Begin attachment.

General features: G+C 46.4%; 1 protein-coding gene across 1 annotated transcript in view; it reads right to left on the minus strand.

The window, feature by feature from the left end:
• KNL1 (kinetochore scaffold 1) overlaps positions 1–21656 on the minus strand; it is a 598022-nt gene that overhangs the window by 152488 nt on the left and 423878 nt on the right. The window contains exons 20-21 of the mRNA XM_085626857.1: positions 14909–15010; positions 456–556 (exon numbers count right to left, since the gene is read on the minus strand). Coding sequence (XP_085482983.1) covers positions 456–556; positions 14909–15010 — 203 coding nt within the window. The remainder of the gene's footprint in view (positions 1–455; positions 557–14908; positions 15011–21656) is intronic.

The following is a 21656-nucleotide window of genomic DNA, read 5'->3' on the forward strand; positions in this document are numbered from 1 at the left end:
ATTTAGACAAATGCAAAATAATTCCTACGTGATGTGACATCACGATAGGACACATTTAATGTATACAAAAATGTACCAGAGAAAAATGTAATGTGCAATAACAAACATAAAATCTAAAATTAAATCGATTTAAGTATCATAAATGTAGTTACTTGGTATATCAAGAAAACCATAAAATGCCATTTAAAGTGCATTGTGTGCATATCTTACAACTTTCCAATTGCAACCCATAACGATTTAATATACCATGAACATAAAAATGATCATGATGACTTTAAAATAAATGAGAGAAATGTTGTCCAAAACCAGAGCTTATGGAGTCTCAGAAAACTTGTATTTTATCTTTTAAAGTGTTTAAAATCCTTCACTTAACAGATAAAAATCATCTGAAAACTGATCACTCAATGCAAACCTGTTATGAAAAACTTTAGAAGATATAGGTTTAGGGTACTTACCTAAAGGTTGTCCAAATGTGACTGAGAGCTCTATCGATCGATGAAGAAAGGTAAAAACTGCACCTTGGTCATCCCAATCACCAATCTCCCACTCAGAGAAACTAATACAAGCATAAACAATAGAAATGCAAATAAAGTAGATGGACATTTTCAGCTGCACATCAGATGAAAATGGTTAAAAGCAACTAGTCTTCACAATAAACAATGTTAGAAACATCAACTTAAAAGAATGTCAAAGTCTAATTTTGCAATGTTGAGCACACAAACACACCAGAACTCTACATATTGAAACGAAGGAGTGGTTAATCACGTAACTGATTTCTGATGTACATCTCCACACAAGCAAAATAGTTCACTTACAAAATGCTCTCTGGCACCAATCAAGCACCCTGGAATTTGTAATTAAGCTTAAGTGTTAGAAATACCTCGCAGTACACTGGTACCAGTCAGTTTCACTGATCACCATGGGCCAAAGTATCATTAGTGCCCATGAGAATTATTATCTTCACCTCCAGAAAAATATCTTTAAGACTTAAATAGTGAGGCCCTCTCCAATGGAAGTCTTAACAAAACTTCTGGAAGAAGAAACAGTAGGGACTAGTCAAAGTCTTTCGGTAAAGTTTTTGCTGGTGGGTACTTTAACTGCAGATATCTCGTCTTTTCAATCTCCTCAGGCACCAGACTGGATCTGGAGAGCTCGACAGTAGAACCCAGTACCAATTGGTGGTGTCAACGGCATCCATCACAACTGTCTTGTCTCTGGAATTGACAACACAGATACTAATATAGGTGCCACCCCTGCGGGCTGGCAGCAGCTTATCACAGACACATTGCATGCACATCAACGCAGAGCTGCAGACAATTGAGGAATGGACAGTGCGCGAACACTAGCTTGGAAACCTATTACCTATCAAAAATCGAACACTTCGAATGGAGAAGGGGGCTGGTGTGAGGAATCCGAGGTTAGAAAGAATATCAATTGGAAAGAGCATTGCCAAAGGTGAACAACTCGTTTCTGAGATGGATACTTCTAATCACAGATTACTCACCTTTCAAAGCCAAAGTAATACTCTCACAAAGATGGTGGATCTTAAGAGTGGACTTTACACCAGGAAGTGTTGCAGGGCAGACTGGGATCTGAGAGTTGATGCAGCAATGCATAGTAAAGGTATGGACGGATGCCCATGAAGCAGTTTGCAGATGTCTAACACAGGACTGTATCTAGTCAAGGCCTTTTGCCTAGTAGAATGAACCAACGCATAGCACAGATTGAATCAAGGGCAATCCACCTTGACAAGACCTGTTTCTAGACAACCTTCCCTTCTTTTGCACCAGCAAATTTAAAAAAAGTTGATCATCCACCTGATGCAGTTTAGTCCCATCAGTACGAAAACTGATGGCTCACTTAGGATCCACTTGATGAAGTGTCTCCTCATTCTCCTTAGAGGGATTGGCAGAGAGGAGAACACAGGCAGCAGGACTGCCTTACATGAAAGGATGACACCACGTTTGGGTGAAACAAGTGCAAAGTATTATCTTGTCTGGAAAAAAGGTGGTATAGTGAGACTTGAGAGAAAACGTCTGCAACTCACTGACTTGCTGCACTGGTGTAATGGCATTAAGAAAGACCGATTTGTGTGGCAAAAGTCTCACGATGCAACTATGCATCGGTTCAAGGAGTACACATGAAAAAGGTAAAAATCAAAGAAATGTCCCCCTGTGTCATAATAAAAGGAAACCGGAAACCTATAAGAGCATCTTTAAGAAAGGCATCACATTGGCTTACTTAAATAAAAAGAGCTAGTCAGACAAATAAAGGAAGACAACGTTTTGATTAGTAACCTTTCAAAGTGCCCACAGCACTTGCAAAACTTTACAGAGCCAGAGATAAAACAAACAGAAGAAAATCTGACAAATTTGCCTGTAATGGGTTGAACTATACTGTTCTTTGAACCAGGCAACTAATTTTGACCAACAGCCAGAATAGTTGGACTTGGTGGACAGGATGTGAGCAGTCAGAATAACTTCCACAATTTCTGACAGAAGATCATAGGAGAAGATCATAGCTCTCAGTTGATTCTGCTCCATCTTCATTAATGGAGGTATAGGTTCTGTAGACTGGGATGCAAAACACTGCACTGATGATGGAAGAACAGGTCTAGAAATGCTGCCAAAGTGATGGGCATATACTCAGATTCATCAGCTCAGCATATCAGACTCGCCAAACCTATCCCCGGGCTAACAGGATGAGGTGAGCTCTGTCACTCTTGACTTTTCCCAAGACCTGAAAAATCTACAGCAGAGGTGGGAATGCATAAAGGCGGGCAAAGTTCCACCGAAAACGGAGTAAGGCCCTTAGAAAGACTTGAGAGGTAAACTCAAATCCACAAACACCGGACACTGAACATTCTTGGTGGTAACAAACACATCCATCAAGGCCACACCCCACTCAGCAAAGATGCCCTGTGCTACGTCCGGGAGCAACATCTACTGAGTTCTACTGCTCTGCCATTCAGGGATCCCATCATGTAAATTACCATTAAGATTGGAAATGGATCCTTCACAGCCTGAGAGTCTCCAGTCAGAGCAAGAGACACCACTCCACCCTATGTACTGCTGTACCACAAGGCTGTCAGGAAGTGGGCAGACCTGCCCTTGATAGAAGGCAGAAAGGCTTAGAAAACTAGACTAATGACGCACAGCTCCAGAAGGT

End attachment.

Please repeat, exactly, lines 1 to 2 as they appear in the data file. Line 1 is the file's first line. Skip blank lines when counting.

General features: G+C 46.4%; 1 protein-coding gene across 1 annotated transcript in view; it reads right to left on the minus strand.

The window, feature by feature from the left end: